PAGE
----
Notes on translation

Today’s passage is an admittedly rather large chunk compared to earlier passages, but most of it is just an enumeration, which is not terribly difficult to deal with. No words needed to be coined or extended here.

As far as syntax and grammar are concerned, I could have sworn that it should be mandayēa epang ‘court-PL-LOC after’, with a postposition, instead of (e)pang mandayēa ‘(after/)behind court-PL-LOC’ with a preposition, but even in my jumbled handwritten notes I could not find anything to that effect going as far back as 2007.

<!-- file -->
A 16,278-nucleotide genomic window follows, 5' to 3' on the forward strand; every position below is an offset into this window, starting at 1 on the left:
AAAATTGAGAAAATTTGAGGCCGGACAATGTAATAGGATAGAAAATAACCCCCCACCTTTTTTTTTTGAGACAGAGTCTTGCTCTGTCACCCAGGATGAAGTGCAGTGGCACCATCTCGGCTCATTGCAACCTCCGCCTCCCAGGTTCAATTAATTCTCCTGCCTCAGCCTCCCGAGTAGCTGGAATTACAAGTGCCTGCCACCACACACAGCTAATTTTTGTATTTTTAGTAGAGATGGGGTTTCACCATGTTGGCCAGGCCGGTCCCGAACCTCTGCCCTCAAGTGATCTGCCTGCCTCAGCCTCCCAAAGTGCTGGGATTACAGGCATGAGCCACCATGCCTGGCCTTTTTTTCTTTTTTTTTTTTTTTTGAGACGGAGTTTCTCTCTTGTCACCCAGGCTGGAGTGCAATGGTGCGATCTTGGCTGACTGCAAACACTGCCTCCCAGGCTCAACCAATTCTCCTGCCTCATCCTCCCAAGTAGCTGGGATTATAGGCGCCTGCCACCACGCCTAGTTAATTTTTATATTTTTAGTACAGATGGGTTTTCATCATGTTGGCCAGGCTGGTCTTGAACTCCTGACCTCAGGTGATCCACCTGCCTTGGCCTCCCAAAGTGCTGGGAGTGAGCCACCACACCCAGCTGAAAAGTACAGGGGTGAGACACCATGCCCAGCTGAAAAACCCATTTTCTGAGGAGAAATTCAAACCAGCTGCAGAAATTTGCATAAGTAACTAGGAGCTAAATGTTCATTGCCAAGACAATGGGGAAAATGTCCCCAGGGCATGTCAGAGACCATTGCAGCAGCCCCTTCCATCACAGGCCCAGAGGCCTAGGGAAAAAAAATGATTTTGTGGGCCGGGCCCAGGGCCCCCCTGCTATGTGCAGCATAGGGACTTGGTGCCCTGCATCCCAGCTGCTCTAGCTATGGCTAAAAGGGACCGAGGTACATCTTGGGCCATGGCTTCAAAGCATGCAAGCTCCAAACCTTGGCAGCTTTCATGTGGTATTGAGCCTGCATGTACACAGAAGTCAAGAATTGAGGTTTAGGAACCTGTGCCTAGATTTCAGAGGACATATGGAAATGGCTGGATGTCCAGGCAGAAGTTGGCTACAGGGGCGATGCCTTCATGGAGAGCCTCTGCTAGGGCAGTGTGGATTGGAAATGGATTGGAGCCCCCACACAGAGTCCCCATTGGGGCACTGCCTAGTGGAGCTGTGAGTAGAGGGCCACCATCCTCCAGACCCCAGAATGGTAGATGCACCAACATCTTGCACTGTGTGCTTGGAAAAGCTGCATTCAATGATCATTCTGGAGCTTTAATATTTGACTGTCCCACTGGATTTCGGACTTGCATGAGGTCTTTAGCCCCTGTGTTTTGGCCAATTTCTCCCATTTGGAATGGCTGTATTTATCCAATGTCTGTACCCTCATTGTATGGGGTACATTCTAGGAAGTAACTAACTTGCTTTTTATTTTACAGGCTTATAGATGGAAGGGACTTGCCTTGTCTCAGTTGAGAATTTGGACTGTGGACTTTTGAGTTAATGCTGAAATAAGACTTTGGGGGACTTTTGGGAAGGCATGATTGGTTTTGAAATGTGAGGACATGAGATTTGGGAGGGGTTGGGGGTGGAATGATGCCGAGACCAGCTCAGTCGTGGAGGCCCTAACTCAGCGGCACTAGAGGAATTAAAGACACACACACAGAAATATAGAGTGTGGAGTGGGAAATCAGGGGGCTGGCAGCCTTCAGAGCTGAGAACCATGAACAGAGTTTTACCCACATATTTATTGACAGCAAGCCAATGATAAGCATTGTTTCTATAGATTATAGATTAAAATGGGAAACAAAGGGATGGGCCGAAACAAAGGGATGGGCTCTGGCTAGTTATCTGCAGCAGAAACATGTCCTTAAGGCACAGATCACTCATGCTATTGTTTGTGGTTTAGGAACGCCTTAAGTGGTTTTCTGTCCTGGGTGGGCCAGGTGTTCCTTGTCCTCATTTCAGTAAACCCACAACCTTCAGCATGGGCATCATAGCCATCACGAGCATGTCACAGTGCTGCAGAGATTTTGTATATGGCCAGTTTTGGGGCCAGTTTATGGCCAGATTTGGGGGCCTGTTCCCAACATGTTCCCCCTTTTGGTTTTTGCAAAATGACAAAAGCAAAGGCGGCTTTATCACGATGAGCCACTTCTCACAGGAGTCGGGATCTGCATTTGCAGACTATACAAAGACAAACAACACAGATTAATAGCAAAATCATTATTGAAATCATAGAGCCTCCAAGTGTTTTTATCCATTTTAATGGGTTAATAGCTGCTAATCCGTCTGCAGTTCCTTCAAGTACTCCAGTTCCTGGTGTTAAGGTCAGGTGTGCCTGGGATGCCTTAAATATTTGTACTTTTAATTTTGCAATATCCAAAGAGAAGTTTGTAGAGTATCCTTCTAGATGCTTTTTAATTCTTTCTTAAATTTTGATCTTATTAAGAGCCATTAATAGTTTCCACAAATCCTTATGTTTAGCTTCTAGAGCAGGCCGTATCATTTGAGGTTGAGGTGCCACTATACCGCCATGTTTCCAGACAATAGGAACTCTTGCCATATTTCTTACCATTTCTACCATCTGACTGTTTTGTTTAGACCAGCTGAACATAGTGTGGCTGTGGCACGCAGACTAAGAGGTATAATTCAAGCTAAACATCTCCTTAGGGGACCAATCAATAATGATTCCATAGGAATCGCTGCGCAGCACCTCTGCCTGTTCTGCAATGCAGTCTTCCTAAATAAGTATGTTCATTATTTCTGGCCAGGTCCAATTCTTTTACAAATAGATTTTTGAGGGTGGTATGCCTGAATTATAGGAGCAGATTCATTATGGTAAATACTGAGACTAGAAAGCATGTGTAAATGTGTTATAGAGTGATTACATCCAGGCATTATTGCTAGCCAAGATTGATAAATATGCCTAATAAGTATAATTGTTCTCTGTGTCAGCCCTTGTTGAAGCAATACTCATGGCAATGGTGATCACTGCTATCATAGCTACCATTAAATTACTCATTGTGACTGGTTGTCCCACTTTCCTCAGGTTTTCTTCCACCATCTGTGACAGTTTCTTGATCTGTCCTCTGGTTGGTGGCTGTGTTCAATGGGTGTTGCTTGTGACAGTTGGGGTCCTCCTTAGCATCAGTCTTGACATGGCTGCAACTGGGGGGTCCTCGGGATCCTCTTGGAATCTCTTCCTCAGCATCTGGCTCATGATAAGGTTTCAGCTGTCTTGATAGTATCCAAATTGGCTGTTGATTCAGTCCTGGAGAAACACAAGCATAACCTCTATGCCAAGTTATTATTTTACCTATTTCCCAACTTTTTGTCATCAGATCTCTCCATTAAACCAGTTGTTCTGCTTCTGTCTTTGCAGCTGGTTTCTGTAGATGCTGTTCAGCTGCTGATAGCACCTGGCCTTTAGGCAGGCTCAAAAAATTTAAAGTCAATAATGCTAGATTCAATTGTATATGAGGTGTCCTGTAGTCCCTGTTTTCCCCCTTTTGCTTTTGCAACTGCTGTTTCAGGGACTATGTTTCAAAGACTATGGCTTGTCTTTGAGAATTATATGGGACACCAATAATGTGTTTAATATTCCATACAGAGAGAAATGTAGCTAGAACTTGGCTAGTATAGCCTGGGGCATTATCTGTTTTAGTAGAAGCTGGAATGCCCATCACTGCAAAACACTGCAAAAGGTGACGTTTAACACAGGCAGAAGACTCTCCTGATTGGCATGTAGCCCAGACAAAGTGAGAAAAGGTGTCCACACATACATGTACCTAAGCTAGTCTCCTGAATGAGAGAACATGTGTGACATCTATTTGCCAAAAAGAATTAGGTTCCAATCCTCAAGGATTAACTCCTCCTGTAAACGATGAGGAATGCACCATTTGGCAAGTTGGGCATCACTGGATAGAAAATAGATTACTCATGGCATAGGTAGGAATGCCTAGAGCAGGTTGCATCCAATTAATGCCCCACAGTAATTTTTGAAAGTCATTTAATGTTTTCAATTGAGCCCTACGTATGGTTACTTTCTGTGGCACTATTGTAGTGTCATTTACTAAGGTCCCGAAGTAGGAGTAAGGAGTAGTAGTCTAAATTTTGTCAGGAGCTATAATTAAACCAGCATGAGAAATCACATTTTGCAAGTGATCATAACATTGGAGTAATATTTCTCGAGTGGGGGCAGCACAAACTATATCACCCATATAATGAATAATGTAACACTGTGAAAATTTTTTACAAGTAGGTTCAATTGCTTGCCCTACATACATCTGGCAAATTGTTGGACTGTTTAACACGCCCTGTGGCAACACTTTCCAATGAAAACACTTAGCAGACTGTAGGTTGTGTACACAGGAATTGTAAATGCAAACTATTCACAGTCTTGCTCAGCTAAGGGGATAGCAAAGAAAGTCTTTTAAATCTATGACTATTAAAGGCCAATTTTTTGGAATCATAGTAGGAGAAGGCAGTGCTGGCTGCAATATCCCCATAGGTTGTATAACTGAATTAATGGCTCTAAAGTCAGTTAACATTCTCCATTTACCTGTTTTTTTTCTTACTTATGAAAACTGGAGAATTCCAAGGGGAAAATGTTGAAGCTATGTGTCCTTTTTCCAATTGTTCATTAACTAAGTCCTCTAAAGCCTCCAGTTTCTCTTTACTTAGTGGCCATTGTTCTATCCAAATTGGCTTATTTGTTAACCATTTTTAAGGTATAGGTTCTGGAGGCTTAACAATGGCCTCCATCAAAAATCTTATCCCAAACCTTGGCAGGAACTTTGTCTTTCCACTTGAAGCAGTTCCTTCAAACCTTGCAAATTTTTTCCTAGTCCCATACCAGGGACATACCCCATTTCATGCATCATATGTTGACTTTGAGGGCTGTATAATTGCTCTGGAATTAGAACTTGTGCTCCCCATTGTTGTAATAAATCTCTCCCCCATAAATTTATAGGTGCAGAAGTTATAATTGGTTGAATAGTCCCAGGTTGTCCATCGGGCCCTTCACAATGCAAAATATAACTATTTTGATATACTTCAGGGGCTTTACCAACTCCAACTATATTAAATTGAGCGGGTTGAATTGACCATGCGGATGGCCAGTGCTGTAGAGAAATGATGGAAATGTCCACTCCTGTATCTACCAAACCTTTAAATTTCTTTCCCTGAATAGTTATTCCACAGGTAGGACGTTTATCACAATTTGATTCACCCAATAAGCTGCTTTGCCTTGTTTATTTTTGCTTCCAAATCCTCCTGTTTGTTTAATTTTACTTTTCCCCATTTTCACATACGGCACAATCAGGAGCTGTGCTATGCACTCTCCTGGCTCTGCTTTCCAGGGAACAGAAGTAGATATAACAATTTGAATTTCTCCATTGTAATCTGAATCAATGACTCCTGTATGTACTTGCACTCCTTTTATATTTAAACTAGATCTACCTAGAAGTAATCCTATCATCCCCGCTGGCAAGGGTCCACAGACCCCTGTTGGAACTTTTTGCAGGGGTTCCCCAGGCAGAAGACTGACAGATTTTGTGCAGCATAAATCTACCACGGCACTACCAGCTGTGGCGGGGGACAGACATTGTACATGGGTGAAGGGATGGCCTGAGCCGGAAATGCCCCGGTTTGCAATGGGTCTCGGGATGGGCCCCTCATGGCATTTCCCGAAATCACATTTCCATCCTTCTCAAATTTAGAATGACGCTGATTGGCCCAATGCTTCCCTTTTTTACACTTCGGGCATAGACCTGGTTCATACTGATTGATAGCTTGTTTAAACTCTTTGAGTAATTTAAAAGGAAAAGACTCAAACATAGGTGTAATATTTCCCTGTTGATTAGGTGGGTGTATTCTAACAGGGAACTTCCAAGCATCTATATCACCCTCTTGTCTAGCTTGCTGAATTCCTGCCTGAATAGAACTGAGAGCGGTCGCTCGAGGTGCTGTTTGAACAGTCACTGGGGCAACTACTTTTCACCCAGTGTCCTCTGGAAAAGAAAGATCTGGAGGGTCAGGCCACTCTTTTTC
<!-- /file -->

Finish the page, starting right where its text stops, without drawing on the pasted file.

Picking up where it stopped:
A grammatical intricacy that tripped me up was the last words of this passage, “durch Jahrtausende” (Kafka 1994, 282:1), respectively “through thousands of years” (Kafka 2011). For one, Ayeri counts in units of twelve, and the word for the third power of twelve is literally ‘ten-hundred’, which is rather uncatchy here. Since the next larger unit is the fourth power, or a myriad, I went for that term because ‘hundred’ felt too weak. In addition to this decision, Ayeri usually does not inflect nouns modified by numbers or measure adverbs for plural. Without plural inflection in “pericanyēa samang”, however, the noun phrase would simply mean “a myriad of years”, but not “myriads of years”, as is intended here. In order to take plural inflection, the numeral could be nominalized and then pluralized, so that you would get samanganyeley pericanyena ‘myriad-PL-P.INAN year-PL-GEN’, which is quite a mouthful and more similar to the construction used for ordinal numbers. Thus, I decided to keep the original order with the number as a modifier, but with the modified noun exceptionally pluralized.